Pearson

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Pearson Reviews

Updated Jul 24, 2014
All Employees Current Employees Only

3.3 741 reviews

56% Approve of the CEO

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John Fallon

(142 ratings)

61% of employees recommend this company to a friend

Review Highlights

Pros
  • Usually a great work-life balance if you're in Production or Media(in 60 reviews)

  • Almost all of my colleagues with families work from home twice a week(in 30 reviews)


Cons
  • Lack of transparency between upper management & finance with the feet on the street(in 32 reviews)

  • IT development teams and operations tend to work long hours(in 25 reviews)

741 Employee Reviews
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    • Culture & Values
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    Ghost in the Machine, except to other Scorers

    Test Scorer (Former Employee) Austin, TX

    ProsIf you qualify for the test being scored (yes, you must re-qualify for each test) they want you and need you desperately. People were dropping like flies on my last temp contract. Pearson was authorizing up to 70 hours a week the last week, and paying time and a half over 40. It was ten+ days past the due date when we finished.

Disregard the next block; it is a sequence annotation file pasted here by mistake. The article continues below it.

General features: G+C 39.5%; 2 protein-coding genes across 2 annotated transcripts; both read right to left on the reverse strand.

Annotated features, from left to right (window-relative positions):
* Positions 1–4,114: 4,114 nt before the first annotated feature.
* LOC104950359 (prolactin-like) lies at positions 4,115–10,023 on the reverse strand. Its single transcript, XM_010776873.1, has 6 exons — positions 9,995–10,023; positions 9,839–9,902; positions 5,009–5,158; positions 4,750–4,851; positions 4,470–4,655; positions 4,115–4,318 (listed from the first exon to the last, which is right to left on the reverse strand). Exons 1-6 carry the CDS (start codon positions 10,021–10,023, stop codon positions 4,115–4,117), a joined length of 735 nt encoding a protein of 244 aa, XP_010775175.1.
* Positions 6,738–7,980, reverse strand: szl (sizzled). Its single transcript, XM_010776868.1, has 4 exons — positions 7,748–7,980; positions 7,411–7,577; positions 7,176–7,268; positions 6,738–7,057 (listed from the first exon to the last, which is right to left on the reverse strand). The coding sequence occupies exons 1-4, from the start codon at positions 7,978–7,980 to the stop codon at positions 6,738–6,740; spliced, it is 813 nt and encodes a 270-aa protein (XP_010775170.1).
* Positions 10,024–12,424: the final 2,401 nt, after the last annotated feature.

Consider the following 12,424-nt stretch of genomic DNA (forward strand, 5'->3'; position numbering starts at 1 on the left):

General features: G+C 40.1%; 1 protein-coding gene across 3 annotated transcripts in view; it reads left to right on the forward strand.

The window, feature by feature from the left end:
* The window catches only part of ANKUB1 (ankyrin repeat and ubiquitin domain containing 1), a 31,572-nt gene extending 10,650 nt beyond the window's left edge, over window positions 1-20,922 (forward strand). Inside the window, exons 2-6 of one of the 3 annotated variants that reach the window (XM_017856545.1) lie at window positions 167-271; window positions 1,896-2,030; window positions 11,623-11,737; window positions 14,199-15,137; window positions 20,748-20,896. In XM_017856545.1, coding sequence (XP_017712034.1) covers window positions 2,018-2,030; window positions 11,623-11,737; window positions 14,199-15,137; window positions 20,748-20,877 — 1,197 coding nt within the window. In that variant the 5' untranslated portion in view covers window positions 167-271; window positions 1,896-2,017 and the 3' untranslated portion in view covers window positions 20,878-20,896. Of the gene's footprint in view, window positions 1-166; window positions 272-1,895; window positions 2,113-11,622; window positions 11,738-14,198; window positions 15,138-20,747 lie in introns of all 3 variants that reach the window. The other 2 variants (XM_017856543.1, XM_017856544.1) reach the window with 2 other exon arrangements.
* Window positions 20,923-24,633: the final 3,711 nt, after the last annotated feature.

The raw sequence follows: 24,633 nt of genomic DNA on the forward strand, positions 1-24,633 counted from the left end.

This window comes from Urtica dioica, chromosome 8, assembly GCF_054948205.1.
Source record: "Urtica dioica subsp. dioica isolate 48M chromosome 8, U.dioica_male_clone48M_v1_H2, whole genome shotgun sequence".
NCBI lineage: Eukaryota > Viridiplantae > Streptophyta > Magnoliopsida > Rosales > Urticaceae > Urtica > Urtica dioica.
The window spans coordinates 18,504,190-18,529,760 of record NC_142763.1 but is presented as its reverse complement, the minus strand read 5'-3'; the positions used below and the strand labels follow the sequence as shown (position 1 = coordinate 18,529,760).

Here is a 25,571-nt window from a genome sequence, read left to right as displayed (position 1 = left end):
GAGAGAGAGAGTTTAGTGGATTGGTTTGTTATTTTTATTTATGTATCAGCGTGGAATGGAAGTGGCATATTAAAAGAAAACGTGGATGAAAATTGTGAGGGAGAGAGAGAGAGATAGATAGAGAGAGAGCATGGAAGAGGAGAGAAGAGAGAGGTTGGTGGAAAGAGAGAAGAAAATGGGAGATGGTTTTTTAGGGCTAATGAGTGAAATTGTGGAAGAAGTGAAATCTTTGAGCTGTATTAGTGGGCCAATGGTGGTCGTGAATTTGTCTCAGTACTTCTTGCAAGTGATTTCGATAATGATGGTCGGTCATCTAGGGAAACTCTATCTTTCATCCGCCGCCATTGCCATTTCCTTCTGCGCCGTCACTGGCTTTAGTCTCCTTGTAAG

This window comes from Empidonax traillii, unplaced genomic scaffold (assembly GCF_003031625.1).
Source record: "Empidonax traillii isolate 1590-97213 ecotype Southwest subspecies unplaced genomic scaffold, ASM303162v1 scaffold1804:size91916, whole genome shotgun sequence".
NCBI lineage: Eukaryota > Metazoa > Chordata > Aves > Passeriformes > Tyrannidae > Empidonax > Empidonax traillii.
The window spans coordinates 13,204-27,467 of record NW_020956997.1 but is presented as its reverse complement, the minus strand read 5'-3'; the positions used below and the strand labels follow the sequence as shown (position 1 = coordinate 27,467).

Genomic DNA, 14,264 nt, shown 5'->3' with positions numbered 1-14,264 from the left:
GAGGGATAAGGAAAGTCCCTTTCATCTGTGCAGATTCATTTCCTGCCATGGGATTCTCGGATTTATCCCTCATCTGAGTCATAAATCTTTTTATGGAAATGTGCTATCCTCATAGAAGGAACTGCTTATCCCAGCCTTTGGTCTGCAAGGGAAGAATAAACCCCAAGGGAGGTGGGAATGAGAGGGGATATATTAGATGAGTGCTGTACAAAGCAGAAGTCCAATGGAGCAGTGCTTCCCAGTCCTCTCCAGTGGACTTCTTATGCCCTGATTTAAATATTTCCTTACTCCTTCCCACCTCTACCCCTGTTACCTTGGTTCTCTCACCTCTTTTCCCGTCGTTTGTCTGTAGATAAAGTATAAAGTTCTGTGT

If you make an effort, other scorers will be friendly. Most people are retired/working, job hunting, or working two+ jobs, with a sprinkling of college students and new graduates. Pearson will pay for some training (16 hours on my assignment) and if you qualify and meet a minimum they will pay hourly with a slight incentive if you turn out to be both fast and accurate. Most of the regular supervising staff are encouraging and will try to give you individual attention to help you get the rubric for that exam. They want you to succeed--they want people to come back.